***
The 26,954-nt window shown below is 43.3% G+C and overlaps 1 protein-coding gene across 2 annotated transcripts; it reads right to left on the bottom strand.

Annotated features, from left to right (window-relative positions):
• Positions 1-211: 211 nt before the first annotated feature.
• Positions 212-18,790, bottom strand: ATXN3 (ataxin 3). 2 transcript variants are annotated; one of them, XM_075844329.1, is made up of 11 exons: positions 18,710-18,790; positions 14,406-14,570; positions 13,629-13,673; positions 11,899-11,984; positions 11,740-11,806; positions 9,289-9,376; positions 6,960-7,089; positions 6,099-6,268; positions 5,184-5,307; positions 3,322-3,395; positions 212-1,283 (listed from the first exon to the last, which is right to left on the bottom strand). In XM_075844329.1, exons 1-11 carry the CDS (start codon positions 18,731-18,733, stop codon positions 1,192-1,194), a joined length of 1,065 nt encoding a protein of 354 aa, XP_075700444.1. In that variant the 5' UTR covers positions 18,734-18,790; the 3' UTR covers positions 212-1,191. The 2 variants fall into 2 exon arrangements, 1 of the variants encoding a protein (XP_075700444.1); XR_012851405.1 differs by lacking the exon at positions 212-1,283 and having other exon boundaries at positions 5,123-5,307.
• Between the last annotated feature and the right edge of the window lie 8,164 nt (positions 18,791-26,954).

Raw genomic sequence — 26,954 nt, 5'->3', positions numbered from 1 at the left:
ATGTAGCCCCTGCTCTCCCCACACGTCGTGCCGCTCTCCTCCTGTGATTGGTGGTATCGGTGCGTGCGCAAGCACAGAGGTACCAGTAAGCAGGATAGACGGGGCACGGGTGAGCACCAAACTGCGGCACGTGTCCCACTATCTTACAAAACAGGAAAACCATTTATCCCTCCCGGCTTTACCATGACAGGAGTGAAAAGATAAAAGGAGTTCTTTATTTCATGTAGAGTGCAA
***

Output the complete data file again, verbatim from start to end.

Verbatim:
The 26,954-nt window shown below is 43.3% G+C and overlaps 1 protein-coding gene across 2 annotated transcripts; it reads right to left on the bottom strand.

Annotated features, from left to right (window-relative positions):
• Positions 1-211: 211 nt before the first annotated feature.
• Positions 212-18,790, bottom strand: ATXN3 (ataxin 3). 2 transcript variants are annotated; one of them, XM_075844329.1, is made up of 11 exons: positions 18,710-18,790; positions 14,406-14,570; positions 13,629-13,673; positions 11,899-11,984; positions 11,740-11,806; positions 9,289-9,376; positions 6,960-7,089; positions 6,099-6,268; positions 5,184-5,307; positions 3,322-3,395; positions 212-1,283 (listed from the first exon to the last, which is right to left on the bottom strand). In XM_075844329.1, exons 1-11 carry the CDS (start codon positions 18,731-18,733, stop codon positions 1,192-1,194), a joined length of 1,065 nt encoding a protein of 354 aa, XP_075700444.1. In that variant the 5' UTR covers positions 18,734-18,790; the 3' UTR covers positions 212-1,191. The 2 variants fall into 2 exon arrangements, 1 of the variants encoding a protein (XP_075700444.1); XR_012851405.1 differs by lacking the exon at positions 212-1,283 and having other exon boundaries at positions 5,123-5,307.
• Between the last annotated feature and the right edge of the window lie 8,164 nt (positions 18,791-26,954).

Raw genomic sequence — 26,954 nt, 5'->3', positions numbered from 1 at the left:
ATGTAGCCCCTGCTCTCCCCACACGTCGTGCCGCTCTCCTCCTGTGATTGGTGGTATCGGTGCGTGCGCAAGCACAGAGGTACCAGTAAGCAGGATAGACGGGGCACGGGTGAGCACCAAACTGCGGCACGTGTCCCACTATCTTACAAAACAGGAAAACCATTTATCCCTCCCGGCTTTACCATGACAGGAGTGAAAAGATAAAAGGAGTTCTTTATTTCATGTAGAGTGCAA